If there is no role model for a good healthy relationship, how will they know how to develop one when they become adults? How will they learn to fight fair? How will they learn to express themselves in a reasonable manner when they’re upset?
It took me more than 20 years as an adult to learn these skills. I sought help. I read books. I observed others. I tested theories on behavior changes. I was so focused on creating good behavior skills I forgot to simply be in love and enjoy the person. I was too intent on becoming more perfect in my relationships. But of course, that is an impossible task and unfair to put anyone through such expectations.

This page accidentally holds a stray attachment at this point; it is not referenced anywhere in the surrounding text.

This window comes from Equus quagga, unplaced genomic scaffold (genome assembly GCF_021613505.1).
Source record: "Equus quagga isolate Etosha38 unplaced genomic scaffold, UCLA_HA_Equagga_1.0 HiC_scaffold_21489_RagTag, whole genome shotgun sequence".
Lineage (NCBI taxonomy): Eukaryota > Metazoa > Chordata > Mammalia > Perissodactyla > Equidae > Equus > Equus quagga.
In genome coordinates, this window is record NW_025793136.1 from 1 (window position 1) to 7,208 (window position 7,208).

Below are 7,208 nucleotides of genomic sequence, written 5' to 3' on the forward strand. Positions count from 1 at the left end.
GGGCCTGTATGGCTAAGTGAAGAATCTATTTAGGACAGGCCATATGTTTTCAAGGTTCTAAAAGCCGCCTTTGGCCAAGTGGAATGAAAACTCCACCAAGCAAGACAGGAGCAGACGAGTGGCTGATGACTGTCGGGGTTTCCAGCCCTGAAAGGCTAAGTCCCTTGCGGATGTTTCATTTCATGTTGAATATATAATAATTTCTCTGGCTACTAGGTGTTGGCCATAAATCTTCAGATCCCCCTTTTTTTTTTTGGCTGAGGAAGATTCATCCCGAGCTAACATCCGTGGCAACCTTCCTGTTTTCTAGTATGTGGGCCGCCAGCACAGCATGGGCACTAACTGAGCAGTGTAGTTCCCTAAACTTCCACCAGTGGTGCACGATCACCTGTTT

It wasn’t until I turned 40 that I met a man who loved me unconditionally and was patient enough to help me develop less stringent rules and regulations on “how a relationship should be.” He allowed my imperfections and never attempted to have me feel inferior because of them. He embraced my extreme need to be neat; my obsession to find answers; my inexplicable curiosity to know why and my many hobbies which he even joined in to do with me.
I was able to help him learn acceptance of his lessons; patience, focus and even how to cook. It was the most balanced relationship I had ever had. When he passed away after eight years of being together, I did not believe I would ever learn to cope with his absence.